“Strategic modeling” as used by the authors is meant to “cover the construction of conceptual models of primate and hominid behavior based on our understanding of 1) the genes as a unit of selection, and 2) animals as shaped to behave as strategists promoting their inclusive fitness” (Tooby and DeVore 1987, 189). Basically, the argument is that the laws of evolution have always functioned in the same way so that every species, modern or extinct, is a result of these laws. If we can figure out the circumstances in which hominids evolved, we can at least narrow down the possible traits of these animals. With each subsequent find or discovery, new information can be integrated into the model to further narrow the possibilities so that eventually we will have a clear picture of what our different hominid ancestors were like. So figuring out human evolution and the stages that our direct ancestors went through, is like plugging in what is known (data) into an equation (strategic model) in order to get a range of possibilities. This approach, the authors argue is sorely needed in order for the discipline to be a true science (Tooby and DeVore 1987, 237).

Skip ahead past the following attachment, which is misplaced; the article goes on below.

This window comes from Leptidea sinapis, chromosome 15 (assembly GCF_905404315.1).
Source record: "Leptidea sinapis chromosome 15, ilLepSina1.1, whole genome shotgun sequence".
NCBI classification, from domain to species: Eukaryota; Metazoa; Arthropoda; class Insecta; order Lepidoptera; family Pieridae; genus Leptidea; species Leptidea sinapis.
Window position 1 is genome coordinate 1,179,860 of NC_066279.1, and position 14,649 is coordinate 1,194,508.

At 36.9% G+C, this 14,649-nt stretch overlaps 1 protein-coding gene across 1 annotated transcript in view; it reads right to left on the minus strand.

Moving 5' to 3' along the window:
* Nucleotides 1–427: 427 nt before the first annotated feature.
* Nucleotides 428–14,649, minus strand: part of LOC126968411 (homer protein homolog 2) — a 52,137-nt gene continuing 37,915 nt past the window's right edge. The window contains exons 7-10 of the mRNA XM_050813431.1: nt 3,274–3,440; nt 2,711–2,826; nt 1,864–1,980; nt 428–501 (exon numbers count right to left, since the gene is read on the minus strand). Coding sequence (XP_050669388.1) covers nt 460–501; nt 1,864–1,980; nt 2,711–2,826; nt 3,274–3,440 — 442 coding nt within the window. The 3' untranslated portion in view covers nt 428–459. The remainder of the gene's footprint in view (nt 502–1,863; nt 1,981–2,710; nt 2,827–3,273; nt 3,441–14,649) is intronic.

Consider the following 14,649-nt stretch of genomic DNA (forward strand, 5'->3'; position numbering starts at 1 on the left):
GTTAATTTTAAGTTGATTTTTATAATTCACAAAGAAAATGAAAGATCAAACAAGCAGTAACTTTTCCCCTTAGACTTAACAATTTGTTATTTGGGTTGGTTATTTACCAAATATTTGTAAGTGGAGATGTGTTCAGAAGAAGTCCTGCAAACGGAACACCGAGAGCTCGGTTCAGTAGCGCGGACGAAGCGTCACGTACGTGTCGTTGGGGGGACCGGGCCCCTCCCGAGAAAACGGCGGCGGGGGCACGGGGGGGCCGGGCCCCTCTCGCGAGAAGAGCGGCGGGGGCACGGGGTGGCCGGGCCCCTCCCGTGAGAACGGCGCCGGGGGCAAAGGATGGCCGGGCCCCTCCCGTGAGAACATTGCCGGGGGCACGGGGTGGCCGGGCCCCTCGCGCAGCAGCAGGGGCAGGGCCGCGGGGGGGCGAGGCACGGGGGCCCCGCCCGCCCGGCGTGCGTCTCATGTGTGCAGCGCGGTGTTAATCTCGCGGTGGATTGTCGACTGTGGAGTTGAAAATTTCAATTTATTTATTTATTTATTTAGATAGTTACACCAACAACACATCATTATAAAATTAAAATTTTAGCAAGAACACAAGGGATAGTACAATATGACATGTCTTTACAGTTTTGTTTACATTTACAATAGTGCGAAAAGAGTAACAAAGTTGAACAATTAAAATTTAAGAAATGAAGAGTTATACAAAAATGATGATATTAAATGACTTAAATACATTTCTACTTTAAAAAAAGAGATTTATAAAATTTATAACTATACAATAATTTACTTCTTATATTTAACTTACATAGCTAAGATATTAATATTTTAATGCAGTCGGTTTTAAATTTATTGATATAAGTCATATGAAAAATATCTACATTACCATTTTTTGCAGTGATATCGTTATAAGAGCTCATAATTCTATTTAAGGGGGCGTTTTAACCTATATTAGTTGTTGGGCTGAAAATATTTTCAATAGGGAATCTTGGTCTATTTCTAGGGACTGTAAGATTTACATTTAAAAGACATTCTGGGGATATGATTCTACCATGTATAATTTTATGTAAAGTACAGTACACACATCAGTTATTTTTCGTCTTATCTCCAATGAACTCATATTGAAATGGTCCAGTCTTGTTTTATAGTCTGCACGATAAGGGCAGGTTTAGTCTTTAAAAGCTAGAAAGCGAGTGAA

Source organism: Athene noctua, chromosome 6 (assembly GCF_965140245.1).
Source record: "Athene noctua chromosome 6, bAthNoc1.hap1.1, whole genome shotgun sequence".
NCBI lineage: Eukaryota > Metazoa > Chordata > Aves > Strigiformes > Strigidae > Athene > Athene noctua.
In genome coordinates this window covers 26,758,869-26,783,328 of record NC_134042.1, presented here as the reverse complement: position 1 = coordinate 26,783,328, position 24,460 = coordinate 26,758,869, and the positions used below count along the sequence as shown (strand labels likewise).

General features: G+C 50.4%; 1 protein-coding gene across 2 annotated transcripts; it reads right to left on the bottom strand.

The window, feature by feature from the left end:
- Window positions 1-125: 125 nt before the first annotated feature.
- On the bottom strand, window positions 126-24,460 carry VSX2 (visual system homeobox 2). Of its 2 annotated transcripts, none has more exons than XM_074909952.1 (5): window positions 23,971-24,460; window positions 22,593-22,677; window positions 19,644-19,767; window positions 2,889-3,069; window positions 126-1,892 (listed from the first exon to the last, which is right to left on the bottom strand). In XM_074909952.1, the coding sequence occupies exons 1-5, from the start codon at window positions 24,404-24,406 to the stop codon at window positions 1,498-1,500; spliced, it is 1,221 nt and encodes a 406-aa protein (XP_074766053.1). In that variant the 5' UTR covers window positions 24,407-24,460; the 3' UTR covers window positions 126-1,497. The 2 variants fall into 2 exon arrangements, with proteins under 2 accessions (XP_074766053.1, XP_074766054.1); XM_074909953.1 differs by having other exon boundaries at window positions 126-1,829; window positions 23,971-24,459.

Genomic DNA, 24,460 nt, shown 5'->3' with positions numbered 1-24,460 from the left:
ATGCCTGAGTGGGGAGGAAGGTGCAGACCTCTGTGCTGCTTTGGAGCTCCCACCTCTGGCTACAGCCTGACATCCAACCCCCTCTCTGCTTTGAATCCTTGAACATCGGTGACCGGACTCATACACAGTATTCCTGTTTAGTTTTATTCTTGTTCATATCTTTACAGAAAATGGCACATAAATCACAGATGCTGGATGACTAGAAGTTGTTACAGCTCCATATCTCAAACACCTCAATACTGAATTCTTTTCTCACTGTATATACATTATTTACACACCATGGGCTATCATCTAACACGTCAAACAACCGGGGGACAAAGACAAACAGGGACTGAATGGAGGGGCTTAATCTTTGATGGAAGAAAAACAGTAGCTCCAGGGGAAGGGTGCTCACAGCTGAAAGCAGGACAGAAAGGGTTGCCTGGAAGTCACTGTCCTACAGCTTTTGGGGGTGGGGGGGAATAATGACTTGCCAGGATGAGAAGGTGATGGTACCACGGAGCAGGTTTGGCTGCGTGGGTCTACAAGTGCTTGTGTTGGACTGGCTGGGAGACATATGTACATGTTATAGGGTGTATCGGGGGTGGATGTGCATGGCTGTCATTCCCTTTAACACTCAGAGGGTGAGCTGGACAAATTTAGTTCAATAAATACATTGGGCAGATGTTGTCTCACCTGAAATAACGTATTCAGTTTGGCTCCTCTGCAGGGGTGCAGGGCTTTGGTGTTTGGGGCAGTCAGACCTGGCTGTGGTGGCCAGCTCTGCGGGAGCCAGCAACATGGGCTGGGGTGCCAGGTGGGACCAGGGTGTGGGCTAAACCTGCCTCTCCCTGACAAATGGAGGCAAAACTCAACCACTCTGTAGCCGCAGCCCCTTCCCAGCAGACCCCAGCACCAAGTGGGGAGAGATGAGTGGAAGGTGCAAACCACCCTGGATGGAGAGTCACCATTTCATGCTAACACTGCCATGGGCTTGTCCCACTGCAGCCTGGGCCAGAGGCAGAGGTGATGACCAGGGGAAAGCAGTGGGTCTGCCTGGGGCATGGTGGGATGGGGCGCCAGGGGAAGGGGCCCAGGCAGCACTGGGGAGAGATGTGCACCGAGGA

First you need a conceptual framework. This framework is what the authors call “the principles of strategic modeling” and they list 25 of them. These are the rules that are meant to help researchers to construct strategic models that make sense. The authors then use these rules to find fault with many of the major theories/models in evolutionary anthropology. For example, the “woman the gatherer hypothesis” that proposes that the key feature that propelled early hominids onto the evolutionary track that lead to modern humans and distinguished them from the pongids was the gathering of vegetable materials. The authors find fault with this theory because it does not adequately explain differences between the great apes and man, since apes also gather plant materials, or the ability of humans to survive in locations where plant sources of food are scarce, such as the arctic. Additionally, this theory does not explain why women would bring gathered food back to males who apparently did not do all that much (Tooby and DeVore 1987, 212-215). These criticisms are valid and make sense. In fact, once you put it in the conceptual framework, the theory seems almost nonsensical. Therefore strategic modeling is very useful in order to be able to sort out all of the very complicated issues that are intrinsic to the study of human evolution. Without a concrete set of guidelines to match data and hypotheses to, it is easy to get confused or forget to include some of the major principles of biology, ecology or evolution.